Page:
Admittedly, some courts have found to the contrary and disallowed the Brady Rule in civil enforcement cases. In those instances, the courts have mistakenly relied on the Federal Rules of Civil Procedure’s broad discovery provisions to defeat the Brady Rule. But as the Supreme Court noted in U.S. v. Bagley, the Brady rule is one of disclosure, not one of discovery. This point is further highlighted by the fact that the Brady Rule places an obligation on prosecutors to affirmatively disclose Brady materials regardless of whether a defendant requests such evidence. Additionally, because the Brady Rule applies to law enforcement broadly, and not just prosecutors themselves, prosecutors are required to look for exculpatory evidence in the possession of law enforcement. Without that obligation, civil enforcement attorneys may well never discover the exculpatory evidence in the first place.

On adopting the Brady Rule, Executive Branch agencies have a mixed record. Only the U.S. Department of Transportation has adopted a final rule that wholly incorporates the Brady Rule. Some agencies, like the Federal Trade Commission and Federal Communications Commission, have rejected using the Brady Rule altogether. Other agencies, like the Federal Energy Regulatory Commission, have adopted official policies that implement the Brady Rule, but as policies, lack permanent and binding effect. Several agencies have voluntarily adopted variations of the Brady Rule in their civil enforcement actions. However, even in agencies that have adopted Brady-like rules and policies, they often fall short of the Brady Rule’s constitutional guarantees.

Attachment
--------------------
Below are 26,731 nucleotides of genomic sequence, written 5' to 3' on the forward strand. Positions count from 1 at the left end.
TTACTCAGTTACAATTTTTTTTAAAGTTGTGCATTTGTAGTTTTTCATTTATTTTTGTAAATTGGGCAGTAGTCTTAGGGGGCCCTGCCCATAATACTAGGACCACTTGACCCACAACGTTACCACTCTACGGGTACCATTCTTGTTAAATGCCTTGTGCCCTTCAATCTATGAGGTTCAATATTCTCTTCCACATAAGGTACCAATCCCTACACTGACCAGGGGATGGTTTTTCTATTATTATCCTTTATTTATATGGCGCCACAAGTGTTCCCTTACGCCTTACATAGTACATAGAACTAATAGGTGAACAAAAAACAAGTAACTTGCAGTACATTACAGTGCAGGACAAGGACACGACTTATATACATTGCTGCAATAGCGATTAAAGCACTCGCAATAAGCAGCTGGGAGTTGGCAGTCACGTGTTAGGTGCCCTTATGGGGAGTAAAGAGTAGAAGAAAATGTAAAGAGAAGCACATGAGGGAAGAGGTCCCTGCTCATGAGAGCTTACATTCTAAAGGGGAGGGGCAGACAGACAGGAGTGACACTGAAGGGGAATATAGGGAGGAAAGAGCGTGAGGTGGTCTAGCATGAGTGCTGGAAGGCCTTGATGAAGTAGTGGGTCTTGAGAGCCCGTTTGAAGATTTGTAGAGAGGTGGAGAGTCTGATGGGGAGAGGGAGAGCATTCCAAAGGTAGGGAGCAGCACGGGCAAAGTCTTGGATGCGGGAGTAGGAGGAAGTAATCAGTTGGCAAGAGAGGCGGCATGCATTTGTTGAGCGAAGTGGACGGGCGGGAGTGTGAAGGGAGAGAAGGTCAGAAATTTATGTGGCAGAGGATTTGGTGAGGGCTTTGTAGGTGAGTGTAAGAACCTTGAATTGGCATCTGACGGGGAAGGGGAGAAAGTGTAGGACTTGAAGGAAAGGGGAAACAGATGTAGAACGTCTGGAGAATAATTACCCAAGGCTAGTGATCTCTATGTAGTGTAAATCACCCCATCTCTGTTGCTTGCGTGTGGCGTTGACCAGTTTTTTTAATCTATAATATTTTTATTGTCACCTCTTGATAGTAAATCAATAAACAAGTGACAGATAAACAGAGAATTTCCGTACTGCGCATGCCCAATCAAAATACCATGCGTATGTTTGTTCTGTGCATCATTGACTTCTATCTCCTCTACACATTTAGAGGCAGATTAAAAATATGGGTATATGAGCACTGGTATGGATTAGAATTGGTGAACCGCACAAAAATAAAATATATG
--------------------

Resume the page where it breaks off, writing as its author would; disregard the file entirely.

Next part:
The U.S. Securities and Exchange Commission (SEC) provides a good example of the repercussions of agency reluctance to adopt the Brady Rule because the SEC applies a variant of the Brady Rule in its administrative proceedings before the Commission. The SEC is charged with enforcing federal securities laws. In carrying out its enforcement obligations, the SEC may bring a civil enforcement action in federal court or administrative proceedings before an administrative law judge. The SEC can also conduct joint investigations and enforcement with the Department of Justice. Under this scheme, an individual who violates federal securities laws is entitled to varying degrees of disclosure of Brady material by the government based on where the violation is litigated.